I will be going for a meditation retreat, probably not as hardcore as 10 days silent retreat, (I just can’t do that to Anya) but a weekend away just to learn to skill would be very beneficial for me. I feel I am finally ready.

And I hope I’ve convinced you to start.

 

 

Good habits are as addictive as bad habits

I drew alot of inspiration from Jame’s Clear’s book “Atomic Habits”. Despite my best effort, prior to his book, my attempt to build habits were futile, as I would always revert to my old ways. It’s a combination between his book and Dr. Cal Newport’s book “Deep Work” that has helped me cement alot of the life changing good habits that I currently have, and I am forever grateful.

I sympathise when people say bad habits are hard to kick, they are, but good habits are as addictive as bad habits. You can build a new habit to get rid of the old ones. I have found this strategy extremely effective, if you were to quit any habit cold turkey without finding another replacement, you are bound to relapse.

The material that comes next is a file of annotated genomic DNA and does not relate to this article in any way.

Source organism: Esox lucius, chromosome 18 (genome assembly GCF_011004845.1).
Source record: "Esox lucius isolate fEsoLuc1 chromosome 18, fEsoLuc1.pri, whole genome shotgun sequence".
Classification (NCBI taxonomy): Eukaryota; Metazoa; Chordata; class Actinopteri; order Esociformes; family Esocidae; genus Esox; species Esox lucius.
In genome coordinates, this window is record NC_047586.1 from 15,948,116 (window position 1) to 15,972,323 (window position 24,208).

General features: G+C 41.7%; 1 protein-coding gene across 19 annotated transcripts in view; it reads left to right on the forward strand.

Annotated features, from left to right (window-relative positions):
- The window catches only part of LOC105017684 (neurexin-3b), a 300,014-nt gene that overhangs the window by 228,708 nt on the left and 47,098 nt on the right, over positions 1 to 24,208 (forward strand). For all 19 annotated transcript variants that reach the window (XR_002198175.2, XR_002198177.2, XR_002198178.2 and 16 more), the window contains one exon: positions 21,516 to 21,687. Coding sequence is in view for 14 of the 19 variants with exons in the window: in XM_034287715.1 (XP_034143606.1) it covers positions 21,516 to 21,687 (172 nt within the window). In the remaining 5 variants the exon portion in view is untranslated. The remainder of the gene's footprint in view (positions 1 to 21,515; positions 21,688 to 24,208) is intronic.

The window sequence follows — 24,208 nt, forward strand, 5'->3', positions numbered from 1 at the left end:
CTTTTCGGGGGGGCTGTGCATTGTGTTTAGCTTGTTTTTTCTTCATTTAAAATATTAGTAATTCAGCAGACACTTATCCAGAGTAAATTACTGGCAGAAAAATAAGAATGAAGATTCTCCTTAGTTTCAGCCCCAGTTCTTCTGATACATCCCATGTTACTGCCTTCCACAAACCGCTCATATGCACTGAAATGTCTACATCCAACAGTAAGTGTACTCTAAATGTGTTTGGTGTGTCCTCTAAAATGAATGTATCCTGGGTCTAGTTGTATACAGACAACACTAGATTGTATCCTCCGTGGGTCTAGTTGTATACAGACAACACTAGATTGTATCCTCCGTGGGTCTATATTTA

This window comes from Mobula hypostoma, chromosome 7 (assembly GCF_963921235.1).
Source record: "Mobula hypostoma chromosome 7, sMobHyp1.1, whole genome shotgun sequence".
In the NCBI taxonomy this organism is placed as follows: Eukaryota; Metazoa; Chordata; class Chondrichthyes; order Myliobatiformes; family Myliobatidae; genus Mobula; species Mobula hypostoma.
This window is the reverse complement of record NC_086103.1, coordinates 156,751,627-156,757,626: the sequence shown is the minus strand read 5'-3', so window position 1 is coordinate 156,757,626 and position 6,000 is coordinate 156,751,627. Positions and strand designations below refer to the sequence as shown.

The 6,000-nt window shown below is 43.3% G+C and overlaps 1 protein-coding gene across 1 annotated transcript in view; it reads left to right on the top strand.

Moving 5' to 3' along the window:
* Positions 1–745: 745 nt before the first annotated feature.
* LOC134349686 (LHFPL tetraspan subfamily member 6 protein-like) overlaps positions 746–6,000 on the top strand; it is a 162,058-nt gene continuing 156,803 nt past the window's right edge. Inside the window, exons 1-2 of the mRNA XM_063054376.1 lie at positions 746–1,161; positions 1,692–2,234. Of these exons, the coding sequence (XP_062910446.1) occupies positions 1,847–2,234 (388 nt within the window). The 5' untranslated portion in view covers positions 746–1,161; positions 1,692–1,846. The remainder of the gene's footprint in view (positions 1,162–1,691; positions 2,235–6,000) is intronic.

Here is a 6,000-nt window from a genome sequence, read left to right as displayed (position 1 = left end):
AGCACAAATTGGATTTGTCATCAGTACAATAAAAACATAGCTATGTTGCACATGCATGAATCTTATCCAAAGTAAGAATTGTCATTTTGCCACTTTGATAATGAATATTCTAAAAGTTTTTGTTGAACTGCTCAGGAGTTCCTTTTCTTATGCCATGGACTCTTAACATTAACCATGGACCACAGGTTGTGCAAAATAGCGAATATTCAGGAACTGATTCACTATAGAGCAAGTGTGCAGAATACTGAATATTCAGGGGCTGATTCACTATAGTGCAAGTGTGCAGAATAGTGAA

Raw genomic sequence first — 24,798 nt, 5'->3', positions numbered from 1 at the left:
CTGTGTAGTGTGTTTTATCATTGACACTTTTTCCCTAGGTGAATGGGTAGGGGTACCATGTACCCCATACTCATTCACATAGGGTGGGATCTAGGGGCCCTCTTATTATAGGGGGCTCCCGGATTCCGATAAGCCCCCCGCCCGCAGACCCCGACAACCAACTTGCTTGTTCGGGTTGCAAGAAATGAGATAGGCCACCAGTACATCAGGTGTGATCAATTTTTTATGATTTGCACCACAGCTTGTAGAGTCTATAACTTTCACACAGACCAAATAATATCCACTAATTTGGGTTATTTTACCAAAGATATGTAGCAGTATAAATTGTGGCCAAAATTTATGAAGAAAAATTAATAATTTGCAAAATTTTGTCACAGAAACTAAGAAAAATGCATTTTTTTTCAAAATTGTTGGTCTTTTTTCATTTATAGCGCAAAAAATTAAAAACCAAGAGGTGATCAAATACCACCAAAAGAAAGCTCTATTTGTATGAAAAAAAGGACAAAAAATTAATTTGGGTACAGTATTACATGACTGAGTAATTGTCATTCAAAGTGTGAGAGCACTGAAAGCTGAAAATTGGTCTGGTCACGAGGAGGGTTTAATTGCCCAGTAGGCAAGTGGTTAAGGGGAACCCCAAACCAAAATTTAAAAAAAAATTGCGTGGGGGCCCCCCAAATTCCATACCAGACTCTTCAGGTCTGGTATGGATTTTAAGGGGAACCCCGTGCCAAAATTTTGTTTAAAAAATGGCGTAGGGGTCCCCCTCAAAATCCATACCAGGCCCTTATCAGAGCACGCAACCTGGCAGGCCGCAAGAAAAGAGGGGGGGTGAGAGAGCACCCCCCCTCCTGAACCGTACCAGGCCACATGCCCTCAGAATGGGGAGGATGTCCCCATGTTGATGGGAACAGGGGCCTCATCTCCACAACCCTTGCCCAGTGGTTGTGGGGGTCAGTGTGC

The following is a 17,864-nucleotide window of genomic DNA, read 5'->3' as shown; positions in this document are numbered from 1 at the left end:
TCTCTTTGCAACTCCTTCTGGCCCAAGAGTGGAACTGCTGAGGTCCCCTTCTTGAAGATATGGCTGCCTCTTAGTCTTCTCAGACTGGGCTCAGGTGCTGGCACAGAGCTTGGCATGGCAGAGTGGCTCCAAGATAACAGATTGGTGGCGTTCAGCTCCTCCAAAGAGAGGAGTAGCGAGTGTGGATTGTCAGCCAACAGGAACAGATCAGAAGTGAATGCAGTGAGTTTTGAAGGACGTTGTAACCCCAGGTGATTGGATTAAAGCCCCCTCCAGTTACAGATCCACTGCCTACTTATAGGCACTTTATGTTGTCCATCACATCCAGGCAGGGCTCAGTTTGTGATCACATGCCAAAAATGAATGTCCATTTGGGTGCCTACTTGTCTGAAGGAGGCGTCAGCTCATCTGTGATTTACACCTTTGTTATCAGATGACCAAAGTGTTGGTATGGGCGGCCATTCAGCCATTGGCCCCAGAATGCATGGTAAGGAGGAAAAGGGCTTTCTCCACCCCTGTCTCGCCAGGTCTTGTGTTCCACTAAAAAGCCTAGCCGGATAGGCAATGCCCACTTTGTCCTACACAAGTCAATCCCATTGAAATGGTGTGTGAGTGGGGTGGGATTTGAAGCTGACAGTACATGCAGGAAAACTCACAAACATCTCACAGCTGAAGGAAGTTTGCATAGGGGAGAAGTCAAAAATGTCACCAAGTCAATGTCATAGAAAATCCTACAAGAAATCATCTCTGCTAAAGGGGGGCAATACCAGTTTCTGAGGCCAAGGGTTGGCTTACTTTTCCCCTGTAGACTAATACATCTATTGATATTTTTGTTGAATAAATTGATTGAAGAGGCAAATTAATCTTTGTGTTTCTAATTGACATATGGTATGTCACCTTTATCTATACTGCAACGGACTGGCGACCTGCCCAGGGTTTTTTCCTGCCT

That doesn’t mean I don’t ever relapse, I do, but overtime, the frequency of these “relapse episodes” reduce significantly. Good habits are addictive, when you are able to set a rule for yourself and comply to them, you’ll feel really good about yourself.

A few tips that has helped me with forming good habits :

Bullet journaling

Never miss twice (if you miss once, just make sure you don’t miss it twice)

Master the art of showing up

This has been the biggest takeaway I got from “Atomic Habits”. Take my swimming practice for example. Some days I just feel so exhausted and tired and I don’t want to go, but I go anyway, even if I don’t intend to stay for long. I’d tell myself, you just have to show up. I apply the same philosophy to my daily meditation too, “I just have to show up.” Months later, meditation is now my daily routine, as intuitive as brushing my teeth in the morning.